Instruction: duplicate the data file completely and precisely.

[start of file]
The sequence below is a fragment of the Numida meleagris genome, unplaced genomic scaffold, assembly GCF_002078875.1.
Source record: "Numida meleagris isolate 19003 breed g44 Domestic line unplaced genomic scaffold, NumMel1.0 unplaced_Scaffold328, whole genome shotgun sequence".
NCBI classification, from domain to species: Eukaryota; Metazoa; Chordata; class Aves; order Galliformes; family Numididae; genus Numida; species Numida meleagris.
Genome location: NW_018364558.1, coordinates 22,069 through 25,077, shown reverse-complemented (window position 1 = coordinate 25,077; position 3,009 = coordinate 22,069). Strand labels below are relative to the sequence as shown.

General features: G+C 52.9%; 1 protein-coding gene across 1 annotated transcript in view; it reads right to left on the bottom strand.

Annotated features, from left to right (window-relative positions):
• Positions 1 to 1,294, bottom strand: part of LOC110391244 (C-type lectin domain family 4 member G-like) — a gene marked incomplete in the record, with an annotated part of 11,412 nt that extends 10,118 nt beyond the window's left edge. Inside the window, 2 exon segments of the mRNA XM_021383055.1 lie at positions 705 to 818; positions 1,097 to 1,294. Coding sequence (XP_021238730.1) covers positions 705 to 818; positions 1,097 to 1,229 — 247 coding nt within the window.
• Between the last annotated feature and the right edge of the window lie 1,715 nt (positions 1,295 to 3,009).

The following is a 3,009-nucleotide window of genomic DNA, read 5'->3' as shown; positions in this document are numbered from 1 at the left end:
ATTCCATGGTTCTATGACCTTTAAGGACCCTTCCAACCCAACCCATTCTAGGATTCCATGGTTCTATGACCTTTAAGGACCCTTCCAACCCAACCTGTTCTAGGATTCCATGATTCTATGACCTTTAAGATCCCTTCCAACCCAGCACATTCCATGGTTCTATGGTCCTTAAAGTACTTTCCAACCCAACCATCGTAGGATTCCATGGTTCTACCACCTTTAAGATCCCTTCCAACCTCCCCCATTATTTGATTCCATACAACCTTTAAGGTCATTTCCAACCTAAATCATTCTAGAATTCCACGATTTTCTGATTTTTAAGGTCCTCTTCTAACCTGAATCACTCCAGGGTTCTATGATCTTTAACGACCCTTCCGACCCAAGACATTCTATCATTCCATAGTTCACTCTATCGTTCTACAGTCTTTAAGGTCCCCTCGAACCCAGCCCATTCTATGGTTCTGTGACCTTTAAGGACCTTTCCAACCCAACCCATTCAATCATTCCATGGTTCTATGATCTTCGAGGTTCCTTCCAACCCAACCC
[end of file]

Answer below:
The sequence below is a fragment of the Numida meleagris genome, unplaced genomic scaffold, assembly GCF_002078875.1.
Source record: "Numida meleagris isolate 19003 breed g44 Domestic line unplaced genomic scaffold, NumMel1.0 unplaced_Scaffold328, whole genome shotgun sequence".
NCBI classification, from domain to species: Eukaryota; Metazoa; Chordata; class Aves; order Galliformes; family Numididae; genus Numida; species Numida meleagris.
Genome location: NW_018364558.1, coordinates 22,069 through 25,077, shown reverse-complemented (window position 1 = coordinate 25,077; position 3,009 = coordinate 22,069). Strand labels below are relative to the sequence as shown.

General features: G+C 52.9%; 1 protein-coding gene across 1 annotated transcript in view; it reads right to left on the bottom strand.

Annotated features, from left to right (window-relative positions):
• Positions 1 to 1,294, bottom strand: part of LOC110391244 (C-type lectin domain family 4 member G-like) — a gene marked incomplete in the record, with an annotated part of 11,412 nt that extends 10,118 nt beyond the window's left edge. Inside the window, 2 exon segments of the mRNA XM_021383055.1 lie at positions 705 to 818; positions 1,097 to 1,294. Coding sequence (XP_021238730.1) covers positions 705 to 818; positions 1,097 to 1,229 — 247 coding nt within the window.
• Between the last annotated feature and the right edge of the window lie 1,715 nt (positions 1,295 to 3,009).

The following is a 3,009-nucleotide window of genomic DNA, read 5'->3' as shown; positions in this document are numbered from 1 at the left end:
ATTCCATGGTTCTATGACCTTTAAGGACCCTTCCAACCCAACCCATTCTAGGATTCCATGGTTCTATGACCTTTAAGGACCCTTCCAACCCAACCTGTTCTAGGATTCCATGATTCTATGACCTTTAAGATCCCTTCCAACCCAGCACATTCCATGGTTCTATGGTCCTTAAAGTACTTTCCAACCCAACCATCGTAGGATTCCATGGTTCTACCACCTTTAAGATCCCTTCCAACCTCCCCCATTATTTGATTCCATACAACCTTTAAGGTCATTTCCAACCTAAATCATTCTAGAATTCCACGATTTTCTGATTTTTAAGGTCCTCTTCTAACCTGAATCACTCCAGGGTTCTATGATCTTTAACGACCCTTCCGACCCAAGACATTCTATCATTCCATAGTTCACTCTATCGTTCTACAGTCTTTAAGGTCCCCTCGAACCCAGCCCATTCTATGGTTCTGTGACCTTTAAGGACCTTTCCAACCCAACCCATTCAATCATTCCATGGTTCTATGATCTTCGAGGTTCCTTCCAACCCAACCC